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Everyday grass could provide green fuel

A five year research project has come up with a way of generating green energy from a humble everyday grass.

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Dr Richard Lord, Reader in Environmental Geochemistry and Sustainability, (left) with Richard Green, BioReGen Project Officer.

Dr Richard Lord, Reader in Environmental Geochemistry and Sustainability, (left) with Richard Green, BioReGen Project Officer.


Researchers at the University’s Contaminated Land and Water Centre began the project in 2004 to see which plants could best be grown on brownfield sites as a way of improving unsightly blots on the landscape.

Now, the research by the BioReGen (Biomass, Remediation, re-Generation) project team has revealed that reed canary grass can be turned into an excellent fuel for biomass power stations and, on a smaller scale, boilers in buildings like schools.

The native British grass is turned into bricks and pellets. These not only burn well but also don’t add to greenhouse gases or contribute to global warming.

The team experimented with four types of plant, willow trees, the current favourite for biomass power stations, and the miscanthus, reed canary and switch grasses.

Tests were carried out on sites around the region with work supported by a 1.2m Euros grant from the European Union’s LIFE-Environment research programme.

Significant for areas like Teesside
Dr Richard Lord, Reader in Environmental Geochemistry and Sustainability, said: ‘We have narrowed the plants down to reed canary grass because it grows well on poor soils and contaminated industrial sites. That is significant because in areas like Teesside, and many similar ones around the country, there are a lot of marginal or brownfield sites on which reed canary grass can be grown.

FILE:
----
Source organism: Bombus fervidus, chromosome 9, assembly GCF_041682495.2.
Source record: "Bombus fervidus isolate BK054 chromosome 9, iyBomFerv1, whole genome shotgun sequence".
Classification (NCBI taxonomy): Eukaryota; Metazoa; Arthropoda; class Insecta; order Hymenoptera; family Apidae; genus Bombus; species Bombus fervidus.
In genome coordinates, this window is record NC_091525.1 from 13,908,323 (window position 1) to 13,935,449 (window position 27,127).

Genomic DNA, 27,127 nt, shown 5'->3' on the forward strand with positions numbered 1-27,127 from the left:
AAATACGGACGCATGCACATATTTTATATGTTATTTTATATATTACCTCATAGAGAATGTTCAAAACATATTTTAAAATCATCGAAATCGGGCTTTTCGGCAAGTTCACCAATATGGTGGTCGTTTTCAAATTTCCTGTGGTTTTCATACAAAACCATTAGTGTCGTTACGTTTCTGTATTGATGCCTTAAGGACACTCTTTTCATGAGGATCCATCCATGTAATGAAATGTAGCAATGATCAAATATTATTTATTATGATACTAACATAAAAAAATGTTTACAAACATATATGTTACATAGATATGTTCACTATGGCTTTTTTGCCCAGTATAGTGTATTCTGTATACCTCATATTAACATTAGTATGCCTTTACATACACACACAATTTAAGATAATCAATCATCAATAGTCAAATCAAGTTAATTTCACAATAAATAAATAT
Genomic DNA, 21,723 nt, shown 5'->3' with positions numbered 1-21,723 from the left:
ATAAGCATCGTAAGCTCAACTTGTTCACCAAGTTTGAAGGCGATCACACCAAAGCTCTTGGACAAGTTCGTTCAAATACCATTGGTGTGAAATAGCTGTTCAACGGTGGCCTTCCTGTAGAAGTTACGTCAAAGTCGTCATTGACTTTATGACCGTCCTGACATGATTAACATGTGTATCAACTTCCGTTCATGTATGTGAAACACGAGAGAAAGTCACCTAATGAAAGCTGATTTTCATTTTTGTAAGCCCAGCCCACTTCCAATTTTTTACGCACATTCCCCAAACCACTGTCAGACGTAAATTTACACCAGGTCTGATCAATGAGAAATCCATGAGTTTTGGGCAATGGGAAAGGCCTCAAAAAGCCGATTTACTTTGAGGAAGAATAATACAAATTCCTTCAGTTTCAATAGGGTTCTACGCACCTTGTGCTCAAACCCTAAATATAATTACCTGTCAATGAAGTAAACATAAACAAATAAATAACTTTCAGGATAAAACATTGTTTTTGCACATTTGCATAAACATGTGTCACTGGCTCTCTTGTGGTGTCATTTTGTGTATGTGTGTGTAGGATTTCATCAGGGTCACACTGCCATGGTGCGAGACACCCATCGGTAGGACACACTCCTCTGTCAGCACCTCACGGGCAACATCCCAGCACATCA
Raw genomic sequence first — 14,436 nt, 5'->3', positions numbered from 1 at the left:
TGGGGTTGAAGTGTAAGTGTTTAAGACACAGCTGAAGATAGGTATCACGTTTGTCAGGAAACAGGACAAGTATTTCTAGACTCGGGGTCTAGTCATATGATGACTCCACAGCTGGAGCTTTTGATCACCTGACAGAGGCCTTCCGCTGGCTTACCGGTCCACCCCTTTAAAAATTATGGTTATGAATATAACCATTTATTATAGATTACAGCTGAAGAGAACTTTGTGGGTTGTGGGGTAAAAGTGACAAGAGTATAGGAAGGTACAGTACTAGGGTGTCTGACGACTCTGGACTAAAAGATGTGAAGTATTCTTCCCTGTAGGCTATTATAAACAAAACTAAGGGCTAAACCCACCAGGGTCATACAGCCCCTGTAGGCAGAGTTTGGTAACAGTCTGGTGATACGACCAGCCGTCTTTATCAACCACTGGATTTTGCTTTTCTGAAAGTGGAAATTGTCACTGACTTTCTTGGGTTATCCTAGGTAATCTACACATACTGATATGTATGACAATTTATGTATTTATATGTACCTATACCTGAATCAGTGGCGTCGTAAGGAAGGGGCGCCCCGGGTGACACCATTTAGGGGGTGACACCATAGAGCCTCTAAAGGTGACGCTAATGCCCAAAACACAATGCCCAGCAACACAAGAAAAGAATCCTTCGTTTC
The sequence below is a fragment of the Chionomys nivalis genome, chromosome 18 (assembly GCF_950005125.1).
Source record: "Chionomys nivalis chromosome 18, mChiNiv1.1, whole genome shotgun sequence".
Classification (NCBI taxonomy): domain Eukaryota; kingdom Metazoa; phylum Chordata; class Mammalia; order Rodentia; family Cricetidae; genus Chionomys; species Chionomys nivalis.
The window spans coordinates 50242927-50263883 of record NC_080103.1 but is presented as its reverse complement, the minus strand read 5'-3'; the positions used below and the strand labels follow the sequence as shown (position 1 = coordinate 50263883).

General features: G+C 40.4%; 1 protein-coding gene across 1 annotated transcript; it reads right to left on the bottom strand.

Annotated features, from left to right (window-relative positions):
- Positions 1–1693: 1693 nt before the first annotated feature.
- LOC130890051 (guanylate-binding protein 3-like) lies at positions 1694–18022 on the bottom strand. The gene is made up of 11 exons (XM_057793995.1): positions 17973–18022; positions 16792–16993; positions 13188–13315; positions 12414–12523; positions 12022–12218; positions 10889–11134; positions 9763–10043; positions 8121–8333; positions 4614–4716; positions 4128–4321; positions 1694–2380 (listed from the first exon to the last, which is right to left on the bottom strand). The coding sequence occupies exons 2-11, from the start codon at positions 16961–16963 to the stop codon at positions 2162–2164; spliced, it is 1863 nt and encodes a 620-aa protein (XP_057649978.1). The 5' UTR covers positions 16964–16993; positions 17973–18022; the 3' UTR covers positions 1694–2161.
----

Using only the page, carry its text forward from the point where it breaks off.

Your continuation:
‘Selecting such sites means that the grass can be grown without taking away land which would otherwise be used in food production, a key concern for those involved in the biomass and biofuel sectors.’

Having reached maturity, which takes two years, reed canary grass is harvested and baled up before being turned into bricks and pellets.

Dr Lord added: ‘The test burnings have shown that reed canary grass produces a good, clean fuel without picking up contamination from the soil.

‘Reed canary grass has great potential because it offers a suitable use for unsightly brownfield sites while producing an excellent fuel at a time when the world is crying out for new ways of producing green energy.

‘Our research also suggests that the end product is improved soil quality and biodiversity at the greened-up sites. We are now examining ways in which we can commercialise this idea and are already talking to a number of major biomass power station operators.’

16 February 2010

In the News

Greener Grass On The Other Side Of The Fence
L’Ambiente, 22/02/2011,
A five year research project at Teesside University has come up with a way of generating green energy from a humble everyday grass.


Grass for green fuel
Contact, 01/04/2010, p.33
Teesside University researchers have concluded a five year research project with the development of a method to source green energy from grass.


Grass can turn energy green
Cordis (Web), 01/03/2010
Researchers at Teesside university have been investigating the potential of reed canary grass, which can be grown on brownfield sites and then processed into fuel for use in power stations.


Tests show grass's biofuel potential
Yorkshire Post, 27/02/2010, p.9
Results of research at Teesside University have shown that reed canary grass has the potential to provide an alternative to established fuel crops on different types of land, as well as being a cheap way to create habitats suitable for wildlife.